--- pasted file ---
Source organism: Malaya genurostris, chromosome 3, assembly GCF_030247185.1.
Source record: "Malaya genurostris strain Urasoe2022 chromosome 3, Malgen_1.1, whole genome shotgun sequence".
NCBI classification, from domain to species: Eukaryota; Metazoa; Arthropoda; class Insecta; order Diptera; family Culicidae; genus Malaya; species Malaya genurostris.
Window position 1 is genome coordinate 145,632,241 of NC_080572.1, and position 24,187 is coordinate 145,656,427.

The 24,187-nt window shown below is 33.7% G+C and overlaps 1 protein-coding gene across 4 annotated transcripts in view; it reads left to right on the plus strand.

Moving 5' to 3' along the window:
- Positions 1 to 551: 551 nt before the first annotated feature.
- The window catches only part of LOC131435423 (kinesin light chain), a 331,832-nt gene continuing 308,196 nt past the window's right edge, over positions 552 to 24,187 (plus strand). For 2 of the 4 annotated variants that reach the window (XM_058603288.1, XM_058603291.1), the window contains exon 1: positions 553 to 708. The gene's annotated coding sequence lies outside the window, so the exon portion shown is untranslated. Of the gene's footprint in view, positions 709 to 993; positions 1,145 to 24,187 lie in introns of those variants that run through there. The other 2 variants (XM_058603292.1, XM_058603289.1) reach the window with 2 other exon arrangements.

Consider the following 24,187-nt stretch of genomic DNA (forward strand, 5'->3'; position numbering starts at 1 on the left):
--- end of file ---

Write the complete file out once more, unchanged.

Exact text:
Source organism: Malaya genurostris, chromosome 3, assembly GCF_030247185.1.
Source record: "Malaya genurostris strain Urasoe2022 chromosome 3, Malgen_1.1, whole genome shotgun sequence".
NCBI classification, from domain to species: Eukaryota; Metazoa; Arthropoda; class Insecta; order Diptera; family Culicidae; genus Malaya; species Malaya genurostris.
Window position 1 is genome coordinate 145,632,241 of NC_080572.1, and position 24,187 is coordinate 145,656,427.

The 24,187-nt window shown below is 33.7% G+C and overlaps 1 protein-coding gene across 4 annotated transcripts in view; it reads left to right on the plus strand.

Moving 5' to 3' along the window:
- Positions 1 to 551: 551 nt before the first annotated feature.
- The window catches only part of LOC131435423 (kinesin light chain), a 331,832-nt gene continuing 308,196 nt past the window's right edge, over positions 552 to 24,187 (plus strand). For 2 of the 4 annotated variants that reach the window (XM_058603288.1, XM_058603291.1), the window contains exon 1: positions 553 to 708. The gene's annotated coding sequence lies outside the window, so the exon portion shown is untranslated. Of the gene's footprint in view, positions 709 to 993; positions 1,145 to 24,187 lie in introns of those variants that run through there. The other 2 variants (XM_058603292.1, XM_058603289.1) reach the window with 2 other exon arrangements.

Consider the following 24,187-nt stretch of genomic DNA (forward strand, 5'->3'; position numbering starts at 1 on the left):